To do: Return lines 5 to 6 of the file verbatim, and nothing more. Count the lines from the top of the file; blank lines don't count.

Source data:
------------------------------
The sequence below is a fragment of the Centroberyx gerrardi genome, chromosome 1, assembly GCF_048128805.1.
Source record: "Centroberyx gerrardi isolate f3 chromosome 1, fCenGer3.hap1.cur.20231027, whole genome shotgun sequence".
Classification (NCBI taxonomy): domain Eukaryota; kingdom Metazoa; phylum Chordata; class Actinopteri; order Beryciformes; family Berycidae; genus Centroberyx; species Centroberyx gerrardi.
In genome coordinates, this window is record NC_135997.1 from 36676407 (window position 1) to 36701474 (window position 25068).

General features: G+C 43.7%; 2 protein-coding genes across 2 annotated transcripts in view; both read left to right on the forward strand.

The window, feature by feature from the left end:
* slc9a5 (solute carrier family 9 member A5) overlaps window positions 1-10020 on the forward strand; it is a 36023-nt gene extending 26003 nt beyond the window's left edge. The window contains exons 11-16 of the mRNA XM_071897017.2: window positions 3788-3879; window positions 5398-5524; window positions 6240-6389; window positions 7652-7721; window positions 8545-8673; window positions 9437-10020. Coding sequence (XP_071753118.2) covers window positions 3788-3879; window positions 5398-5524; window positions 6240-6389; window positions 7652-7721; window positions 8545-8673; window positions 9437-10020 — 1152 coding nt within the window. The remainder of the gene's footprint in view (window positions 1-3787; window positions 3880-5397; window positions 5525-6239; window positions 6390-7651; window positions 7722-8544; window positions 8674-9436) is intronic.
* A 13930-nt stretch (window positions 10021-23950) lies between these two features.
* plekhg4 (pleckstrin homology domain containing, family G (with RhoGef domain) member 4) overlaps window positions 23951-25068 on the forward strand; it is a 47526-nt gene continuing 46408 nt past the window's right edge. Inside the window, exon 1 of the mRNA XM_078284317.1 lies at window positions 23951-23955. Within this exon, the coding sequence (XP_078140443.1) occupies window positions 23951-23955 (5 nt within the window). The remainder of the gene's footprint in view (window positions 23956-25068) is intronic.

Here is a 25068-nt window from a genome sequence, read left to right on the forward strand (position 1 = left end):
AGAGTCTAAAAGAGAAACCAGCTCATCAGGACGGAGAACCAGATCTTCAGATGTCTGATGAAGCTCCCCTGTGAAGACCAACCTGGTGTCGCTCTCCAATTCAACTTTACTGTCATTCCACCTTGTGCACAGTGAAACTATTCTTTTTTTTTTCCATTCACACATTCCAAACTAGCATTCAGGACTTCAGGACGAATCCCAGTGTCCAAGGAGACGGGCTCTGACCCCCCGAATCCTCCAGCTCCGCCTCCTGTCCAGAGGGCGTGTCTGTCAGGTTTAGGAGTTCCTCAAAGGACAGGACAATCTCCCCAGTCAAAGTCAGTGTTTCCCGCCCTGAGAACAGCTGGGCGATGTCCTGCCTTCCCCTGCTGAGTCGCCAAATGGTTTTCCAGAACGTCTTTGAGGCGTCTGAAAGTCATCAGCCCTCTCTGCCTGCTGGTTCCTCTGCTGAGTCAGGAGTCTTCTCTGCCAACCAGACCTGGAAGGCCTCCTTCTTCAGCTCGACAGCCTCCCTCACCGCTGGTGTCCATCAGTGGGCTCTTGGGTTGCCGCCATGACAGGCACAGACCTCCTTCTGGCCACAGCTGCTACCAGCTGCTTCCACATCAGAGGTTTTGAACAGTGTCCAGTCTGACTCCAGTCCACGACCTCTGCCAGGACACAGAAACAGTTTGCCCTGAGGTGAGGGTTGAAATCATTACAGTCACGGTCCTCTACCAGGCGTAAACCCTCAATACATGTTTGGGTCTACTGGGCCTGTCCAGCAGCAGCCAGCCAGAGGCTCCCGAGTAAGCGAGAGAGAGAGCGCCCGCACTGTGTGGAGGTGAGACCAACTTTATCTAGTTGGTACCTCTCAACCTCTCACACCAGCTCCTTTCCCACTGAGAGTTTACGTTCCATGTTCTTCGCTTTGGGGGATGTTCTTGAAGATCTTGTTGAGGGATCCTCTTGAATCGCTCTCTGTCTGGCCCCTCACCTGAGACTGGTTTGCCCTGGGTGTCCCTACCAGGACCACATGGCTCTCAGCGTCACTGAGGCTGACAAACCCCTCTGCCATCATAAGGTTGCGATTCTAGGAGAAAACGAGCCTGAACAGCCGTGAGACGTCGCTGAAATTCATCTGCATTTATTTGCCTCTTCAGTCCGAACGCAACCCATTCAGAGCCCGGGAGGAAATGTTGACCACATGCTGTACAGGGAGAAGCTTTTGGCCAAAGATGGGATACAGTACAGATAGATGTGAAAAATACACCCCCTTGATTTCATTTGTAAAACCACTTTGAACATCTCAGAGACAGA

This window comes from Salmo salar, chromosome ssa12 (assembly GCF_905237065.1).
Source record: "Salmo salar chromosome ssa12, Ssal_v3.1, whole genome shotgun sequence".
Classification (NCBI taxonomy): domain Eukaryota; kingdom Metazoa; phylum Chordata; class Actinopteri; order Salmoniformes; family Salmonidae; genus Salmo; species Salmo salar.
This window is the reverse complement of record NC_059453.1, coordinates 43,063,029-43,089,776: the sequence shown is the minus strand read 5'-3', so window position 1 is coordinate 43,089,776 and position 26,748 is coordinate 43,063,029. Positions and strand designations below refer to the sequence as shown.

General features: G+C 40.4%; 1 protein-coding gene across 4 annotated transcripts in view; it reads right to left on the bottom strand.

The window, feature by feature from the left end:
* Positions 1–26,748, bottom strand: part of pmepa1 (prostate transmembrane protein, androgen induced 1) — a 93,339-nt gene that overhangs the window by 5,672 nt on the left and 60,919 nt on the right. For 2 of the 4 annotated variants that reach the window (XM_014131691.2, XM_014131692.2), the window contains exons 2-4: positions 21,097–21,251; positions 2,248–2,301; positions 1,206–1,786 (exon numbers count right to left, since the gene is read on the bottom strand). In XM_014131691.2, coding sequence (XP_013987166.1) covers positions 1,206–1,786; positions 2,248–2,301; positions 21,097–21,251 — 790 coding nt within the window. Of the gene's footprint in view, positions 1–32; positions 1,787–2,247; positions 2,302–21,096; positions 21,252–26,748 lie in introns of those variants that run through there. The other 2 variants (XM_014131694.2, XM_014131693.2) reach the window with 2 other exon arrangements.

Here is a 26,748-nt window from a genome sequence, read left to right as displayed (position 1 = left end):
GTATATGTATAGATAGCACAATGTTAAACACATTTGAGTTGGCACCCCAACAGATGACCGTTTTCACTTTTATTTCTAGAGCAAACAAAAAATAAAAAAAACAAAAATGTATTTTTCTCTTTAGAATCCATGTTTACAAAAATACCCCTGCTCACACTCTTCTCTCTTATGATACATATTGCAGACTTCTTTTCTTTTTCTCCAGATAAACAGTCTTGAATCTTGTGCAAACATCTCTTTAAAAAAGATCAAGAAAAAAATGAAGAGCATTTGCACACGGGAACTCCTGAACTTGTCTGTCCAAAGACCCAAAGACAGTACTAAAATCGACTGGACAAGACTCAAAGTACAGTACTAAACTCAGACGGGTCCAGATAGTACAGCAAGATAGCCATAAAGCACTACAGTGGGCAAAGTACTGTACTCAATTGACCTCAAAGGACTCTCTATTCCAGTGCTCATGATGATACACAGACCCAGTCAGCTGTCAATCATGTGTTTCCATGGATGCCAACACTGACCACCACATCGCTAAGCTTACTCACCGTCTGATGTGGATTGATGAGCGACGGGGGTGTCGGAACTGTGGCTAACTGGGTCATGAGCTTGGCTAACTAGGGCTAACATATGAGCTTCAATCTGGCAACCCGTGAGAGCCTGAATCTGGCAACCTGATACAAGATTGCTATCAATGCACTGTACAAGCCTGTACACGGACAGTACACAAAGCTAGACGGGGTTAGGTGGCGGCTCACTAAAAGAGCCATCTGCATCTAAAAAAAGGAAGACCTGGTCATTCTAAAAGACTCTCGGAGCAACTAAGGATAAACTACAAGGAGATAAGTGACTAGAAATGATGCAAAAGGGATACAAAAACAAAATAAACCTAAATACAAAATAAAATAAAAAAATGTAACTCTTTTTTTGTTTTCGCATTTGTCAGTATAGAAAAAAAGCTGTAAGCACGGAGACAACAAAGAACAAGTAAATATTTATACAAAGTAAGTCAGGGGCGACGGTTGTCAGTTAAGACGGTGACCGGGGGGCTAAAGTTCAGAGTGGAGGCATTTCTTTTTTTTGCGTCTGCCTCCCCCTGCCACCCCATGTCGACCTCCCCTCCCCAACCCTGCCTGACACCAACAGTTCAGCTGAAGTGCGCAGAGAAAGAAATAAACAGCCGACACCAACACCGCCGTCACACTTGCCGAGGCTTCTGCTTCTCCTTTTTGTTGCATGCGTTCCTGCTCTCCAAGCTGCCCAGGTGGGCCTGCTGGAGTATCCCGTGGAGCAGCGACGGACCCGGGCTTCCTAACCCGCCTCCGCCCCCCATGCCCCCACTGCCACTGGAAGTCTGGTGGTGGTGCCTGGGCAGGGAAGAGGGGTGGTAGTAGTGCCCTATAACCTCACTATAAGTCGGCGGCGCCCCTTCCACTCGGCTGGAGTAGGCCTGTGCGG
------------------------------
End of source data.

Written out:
General features: G+C 43.7%; 2 protein-coding genes across 2 annotated transcripts in view; both read left to right on the forward strand.

The window, feature by feature from the left end: